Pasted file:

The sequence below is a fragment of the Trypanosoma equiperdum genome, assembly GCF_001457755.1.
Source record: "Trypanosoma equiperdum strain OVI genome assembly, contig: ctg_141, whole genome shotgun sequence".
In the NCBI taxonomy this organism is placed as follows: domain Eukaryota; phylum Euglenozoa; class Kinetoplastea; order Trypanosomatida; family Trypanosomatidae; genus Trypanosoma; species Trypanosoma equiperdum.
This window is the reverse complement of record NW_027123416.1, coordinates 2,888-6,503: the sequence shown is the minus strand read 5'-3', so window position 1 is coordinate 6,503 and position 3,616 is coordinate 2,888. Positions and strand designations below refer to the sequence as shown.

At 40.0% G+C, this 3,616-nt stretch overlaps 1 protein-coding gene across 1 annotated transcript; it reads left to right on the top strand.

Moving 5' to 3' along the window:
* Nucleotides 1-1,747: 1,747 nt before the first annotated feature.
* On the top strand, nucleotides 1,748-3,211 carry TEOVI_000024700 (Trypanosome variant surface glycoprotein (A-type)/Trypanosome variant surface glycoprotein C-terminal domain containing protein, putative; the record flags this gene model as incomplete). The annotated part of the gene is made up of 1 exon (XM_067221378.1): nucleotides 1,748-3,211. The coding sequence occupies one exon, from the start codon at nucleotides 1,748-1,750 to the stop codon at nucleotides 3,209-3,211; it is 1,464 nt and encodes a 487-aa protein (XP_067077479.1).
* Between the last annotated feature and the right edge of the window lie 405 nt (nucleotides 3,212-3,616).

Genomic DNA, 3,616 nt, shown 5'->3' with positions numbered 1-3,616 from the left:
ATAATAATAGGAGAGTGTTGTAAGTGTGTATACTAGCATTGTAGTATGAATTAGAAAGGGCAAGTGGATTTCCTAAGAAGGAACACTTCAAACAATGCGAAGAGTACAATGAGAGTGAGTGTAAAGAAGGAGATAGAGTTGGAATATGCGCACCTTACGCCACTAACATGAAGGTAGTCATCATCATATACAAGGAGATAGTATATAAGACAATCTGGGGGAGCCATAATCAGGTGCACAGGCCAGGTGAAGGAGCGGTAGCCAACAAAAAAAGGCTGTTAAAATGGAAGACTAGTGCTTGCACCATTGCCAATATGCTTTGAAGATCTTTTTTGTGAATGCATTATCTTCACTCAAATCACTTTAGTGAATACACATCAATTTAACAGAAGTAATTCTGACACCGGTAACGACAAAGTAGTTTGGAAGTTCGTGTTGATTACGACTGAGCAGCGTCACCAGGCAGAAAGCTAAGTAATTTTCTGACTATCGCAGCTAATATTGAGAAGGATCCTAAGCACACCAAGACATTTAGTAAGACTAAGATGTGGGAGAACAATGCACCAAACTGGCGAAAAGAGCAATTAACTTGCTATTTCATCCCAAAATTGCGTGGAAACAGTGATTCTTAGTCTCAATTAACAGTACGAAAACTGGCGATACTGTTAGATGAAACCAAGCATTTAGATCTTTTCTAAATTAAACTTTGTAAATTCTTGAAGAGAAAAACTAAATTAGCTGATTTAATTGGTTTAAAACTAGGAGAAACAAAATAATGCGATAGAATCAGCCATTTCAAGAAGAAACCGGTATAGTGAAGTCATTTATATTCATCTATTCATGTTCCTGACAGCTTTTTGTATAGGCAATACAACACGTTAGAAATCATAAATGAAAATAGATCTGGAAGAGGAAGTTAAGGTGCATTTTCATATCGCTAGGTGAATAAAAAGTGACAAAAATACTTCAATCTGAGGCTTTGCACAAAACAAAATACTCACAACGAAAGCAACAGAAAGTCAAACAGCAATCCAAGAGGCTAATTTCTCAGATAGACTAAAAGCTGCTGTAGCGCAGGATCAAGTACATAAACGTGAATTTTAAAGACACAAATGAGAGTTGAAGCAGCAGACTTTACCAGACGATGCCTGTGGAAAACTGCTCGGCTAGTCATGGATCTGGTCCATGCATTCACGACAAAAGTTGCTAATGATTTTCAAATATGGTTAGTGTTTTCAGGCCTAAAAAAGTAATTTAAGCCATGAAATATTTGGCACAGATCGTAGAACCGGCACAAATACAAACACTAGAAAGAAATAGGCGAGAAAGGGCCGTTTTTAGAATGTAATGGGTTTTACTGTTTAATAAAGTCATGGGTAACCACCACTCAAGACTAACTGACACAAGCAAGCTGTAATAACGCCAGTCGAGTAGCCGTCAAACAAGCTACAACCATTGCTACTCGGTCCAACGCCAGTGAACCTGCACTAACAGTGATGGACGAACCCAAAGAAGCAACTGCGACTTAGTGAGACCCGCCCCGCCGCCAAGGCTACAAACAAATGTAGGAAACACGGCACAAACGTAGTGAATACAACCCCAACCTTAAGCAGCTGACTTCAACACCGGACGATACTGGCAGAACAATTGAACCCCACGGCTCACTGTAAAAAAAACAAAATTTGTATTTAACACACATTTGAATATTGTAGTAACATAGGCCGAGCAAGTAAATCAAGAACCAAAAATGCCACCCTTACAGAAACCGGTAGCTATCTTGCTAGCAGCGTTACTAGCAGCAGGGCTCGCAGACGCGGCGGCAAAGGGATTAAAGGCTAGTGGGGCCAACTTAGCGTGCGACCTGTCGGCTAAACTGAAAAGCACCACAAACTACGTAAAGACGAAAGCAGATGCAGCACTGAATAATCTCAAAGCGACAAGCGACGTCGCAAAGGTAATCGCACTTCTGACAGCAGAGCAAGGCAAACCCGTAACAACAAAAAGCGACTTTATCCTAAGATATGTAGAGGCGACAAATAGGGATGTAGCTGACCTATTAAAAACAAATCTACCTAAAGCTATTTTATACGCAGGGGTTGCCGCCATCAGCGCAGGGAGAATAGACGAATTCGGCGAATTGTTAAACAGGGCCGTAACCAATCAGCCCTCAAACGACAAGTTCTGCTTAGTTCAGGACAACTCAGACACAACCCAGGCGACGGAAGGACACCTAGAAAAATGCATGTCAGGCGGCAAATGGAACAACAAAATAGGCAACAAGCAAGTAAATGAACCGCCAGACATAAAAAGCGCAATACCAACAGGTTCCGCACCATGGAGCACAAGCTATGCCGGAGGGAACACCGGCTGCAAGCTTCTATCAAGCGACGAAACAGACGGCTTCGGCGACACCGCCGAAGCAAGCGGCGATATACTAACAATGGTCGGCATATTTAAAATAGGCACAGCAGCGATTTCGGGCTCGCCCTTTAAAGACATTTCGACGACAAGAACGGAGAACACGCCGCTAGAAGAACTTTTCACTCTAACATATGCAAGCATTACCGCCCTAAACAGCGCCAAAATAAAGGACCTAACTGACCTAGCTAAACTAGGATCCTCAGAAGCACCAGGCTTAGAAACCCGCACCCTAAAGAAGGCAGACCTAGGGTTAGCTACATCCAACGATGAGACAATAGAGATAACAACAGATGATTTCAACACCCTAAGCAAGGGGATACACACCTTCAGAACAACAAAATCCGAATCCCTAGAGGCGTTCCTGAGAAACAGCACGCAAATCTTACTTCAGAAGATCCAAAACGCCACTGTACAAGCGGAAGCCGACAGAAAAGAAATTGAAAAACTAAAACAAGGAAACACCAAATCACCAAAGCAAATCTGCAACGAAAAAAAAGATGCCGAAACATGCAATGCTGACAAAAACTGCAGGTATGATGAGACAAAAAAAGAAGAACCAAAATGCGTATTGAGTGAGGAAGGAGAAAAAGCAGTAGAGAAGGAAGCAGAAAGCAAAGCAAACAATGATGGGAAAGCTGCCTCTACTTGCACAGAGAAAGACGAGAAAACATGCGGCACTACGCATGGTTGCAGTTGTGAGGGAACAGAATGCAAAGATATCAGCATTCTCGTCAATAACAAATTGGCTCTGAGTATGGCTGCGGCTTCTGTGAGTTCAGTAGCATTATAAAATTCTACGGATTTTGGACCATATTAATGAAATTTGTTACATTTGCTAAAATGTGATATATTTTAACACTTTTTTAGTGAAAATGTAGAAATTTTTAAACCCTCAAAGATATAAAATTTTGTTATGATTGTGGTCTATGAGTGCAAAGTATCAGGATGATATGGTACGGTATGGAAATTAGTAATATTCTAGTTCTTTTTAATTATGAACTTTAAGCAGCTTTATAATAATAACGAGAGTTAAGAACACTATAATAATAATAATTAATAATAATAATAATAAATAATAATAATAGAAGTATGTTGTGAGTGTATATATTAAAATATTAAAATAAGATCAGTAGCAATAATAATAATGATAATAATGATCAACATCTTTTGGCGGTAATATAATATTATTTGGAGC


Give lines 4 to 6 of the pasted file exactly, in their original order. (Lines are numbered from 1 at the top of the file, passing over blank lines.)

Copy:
This window is the reverse complement of record NW_027123416.1, coordinates 2,888-6,503: the sequence shown is the minus strand read 5'-3', so window position 1 is coordinate 6,503 and position 3,616 is coordinate 2,888. Positions and strand designations below refer to the sequence as shown.

At 40.0% G+C, this 3,616-nt stretch overlaps 1 protein-coding gene across 1 annotated transcript; it reads left to right on the top strand.

Moving 5' to 3' along the window: